Bus Report #948
Wet bus seats, dripping umbrellas, the stink of wet clothes and stuffy buses.
The mornings have been even quieter, cozier than usual. I've drowned in layers of wool this week, warm and itchy and heavy. Good.
Clement Street in the early morning dark.
Everything covered in a sheen of water.
The woman who I sometimes chat with at the bus stop waits for her 2 Clement bus. She turns and waves as I pass by.
Tributes to Thomas, our neighborhood homeless man who passed away a few weeks back, still stuck to the side of the Walgreen's. The paper signs looking old, their writing blurs as it washes away.
Down the block, the man who sits and mumbles in front of the doughnut shop greeted me yesterday with a very lucid, "Good morning and happy holidays to you."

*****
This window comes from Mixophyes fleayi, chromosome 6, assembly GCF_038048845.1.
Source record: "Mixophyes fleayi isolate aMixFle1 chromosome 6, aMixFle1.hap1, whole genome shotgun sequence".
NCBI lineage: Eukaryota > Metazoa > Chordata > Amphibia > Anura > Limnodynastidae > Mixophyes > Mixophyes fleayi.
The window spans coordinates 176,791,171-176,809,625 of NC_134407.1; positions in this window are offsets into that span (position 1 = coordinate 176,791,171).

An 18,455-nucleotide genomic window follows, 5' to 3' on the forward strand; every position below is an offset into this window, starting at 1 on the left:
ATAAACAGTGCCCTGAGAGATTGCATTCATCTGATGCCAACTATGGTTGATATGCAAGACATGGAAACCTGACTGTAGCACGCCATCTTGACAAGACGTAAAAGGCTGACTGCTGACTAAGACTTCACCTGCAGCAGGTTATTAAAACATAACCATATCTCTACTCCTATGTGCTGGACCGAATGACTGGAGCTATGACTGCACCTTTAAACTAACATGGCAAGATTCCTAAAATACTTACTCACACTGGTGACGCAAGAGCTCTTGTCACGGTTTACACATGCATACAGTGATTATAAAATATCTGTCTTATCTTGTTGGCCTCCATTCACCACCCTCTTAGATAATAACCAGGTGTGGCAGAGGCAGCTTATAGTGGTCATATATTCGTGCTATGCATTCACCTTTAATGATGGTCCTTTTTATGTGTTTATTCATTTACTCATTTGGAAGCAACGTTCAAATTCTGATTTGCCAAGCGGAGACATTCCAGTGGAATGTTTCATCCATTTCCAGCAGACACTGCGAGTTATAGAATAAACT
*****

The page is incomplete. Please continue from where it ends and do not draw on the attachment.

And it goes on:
I nodded, wished him the same.
Even in the rain, the door that leads up to the wetsuit landing is ajar, the light in the hallway upstairs as intriguing, as inviting as ever.
The sky. Last night, walking to the bus down on Market and Montgomery, I looked up.
It was a grey, brown, and pea soup green night, the fog enveloping the tops of the buildings though I could still read the sign for the Hobart Building towering above me. Near the streetlights the sky was green and yellow.
At the Muni stop by Sutter Street, a woman idled her car so she could dig in to her purse. Behind her, the 38L honked but she was oblivious. The man standing beside me said, "Can you believe her? She's not only not watching what she's doing, but she's in the bus lane!"
"I know," I told him. "Crazy."
This morning the rain had stopped for a moment, but the streets were as damp and slick as they've been all week. I tucked my umbrella into my bag and still have not needed it today.
Halfway down the block I saw the shtetl scholar lean out his front gate and wave to me, and I waved back. I haven't seen him in over a week, so it was nice to see him, or at the very least, his arm, as I walked to catch the bus.